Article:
Imagine going to a hospital for an urgent reason, like maybe you're experiencing internal bleeding from a dislodged IUD (intrauterine device).
Then imagine being told the doctors can't take care of your medical issue for religious reasons.
That's exactly what happened to Melanie Jones, a 28-year-old from the Chicago area whose IUD became loose after a fall. Like any normal injured human, she went to a hospital that was in her insurance network.
Her doctor at The Mercy Hospital and Medical Center told her he couldn't remove the contraceptive device because it was against the rules.
Jones, who had expected to be taken care of that same day, was totally in shock.
She told Rewire,
It felt like they were telling me that I had done something wrong, that I had made a mistake and therefore they were not going to help me; that they stigmatized me, saying that I was doing something wrong, when I'm not doing anything wrong. I'm doing something that's well within my legal rights.
Apparently, her doctor said "her hands were tied," and she would have to seek help elsewhere.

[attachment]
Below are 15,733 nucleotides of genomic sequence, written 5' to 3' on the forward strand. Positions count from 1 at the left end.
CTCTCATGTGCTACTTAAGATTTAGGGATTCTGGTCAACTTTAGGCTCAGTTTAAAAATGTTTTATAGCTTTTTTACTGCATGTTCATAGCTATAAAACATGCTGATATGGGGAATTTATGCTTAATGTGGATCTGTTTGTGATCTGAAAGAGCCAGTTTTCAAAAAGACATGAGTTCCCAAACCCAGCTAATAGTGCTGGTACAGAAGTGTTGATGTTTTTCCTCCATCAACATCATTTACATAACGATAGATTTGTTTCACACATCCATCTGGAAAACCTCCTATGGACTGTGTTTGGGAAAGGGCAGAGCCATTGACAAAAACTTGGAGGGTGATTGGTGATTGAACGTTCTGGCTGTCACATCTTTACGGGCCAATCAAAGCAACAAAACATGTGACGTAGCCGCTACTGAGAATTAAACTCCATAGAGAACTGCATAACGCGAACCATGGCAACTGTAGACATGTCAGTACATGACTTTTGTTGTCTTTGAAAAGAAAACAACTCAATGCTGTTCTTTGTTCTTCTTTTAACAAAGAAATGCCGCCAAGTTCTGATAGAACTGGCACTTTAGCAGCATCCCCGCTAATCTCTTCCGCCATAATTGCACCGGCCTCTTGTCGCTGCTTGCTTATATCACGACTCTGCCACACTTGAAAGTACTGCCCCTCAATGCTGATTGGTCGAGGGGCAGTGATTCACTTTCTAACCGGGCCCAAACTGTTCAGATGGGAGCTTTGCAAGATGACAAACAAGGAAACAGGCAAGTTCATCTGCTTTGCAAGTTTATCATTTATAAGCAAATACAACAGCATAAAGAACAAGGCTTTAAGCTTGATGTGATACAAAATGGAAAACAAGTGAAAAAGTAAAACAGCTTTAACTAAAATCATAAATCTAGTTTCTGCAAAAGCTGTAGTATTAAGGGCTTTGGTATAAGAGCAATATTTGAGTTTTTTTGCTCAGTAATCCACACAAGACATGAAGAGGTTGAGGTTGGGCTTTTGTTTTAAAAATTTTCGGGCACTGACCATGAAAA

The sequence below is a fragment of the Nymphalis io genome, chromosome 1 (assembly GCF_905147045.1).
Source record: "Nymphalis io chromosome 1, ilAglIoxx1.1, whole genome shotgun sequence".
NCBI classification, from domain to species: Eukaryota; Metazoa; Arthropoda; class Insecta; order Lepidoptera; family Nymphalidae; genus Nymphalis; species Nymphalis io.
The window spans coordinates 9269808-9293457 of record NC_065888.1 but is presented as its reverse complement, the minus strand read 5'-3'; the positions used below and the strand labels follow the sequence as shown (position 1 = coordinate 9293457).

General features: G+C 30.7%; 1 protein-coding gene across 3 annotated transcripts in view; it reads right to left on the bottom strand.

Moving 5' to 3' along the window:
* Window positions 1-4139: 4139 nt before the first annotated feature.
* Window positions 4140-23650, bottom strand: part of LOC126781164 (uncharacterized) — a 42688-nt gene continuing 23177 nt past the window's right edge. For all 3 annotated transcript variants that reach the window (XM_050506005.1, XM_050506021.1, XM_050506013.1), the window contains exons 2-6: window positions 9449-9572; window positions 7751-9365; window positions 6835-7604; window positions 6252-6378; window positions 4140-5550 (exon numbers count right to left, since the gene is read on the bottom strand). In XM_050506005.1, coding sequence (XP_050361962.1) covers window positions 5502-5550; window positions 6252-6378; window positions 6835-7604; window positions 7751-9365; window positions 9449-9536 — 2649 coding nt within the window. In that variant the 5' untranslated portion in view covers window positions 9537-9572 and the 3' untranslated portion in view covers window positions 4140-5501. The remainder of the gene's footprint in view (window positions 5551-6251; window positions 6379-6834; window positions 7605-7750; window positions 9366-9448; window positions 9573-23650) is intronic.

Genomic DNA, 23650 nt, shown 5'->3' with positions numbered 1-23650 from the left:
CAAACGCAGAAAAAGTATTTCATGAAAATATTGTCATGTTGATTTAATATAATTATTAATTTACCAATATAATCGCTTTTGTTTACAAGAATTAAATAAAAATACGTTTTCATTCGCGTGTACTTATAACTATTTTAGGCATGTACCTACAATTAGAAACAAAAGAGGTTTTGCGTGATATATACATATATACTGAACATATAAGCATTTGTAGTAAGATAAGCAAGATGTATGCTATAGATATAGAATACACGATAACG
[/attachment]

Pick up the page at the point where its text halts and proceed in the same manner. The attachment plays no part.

The only problem was, many hospitals in Jones' network operated under similar restrictions when it comes to birth control. Plus, the emergency room was not an option. Those bills can be incredibly steep.
Then, a complaint was filed on her behalf by the American Civil Liberties Union of Illinois. She also had to spend over five hours on the phone with her insurance provider to change her network so she can get help.
The dislodged IUD wasn't removed until two weeks after the fall.
These rules are something you definitely have to watch out for if you're a woman who has to seek care at a hospital for a sexual health-related issue. According to a report by the ACLU and MergerWatch, 14.5 percent of US hospitals have Catholic affiliation.
Of course, after all of this went down, Mercy claimed it normally removes IUDs in a situation like this according to its protocol.
OK, Mercy. That's too little too late if you ask me.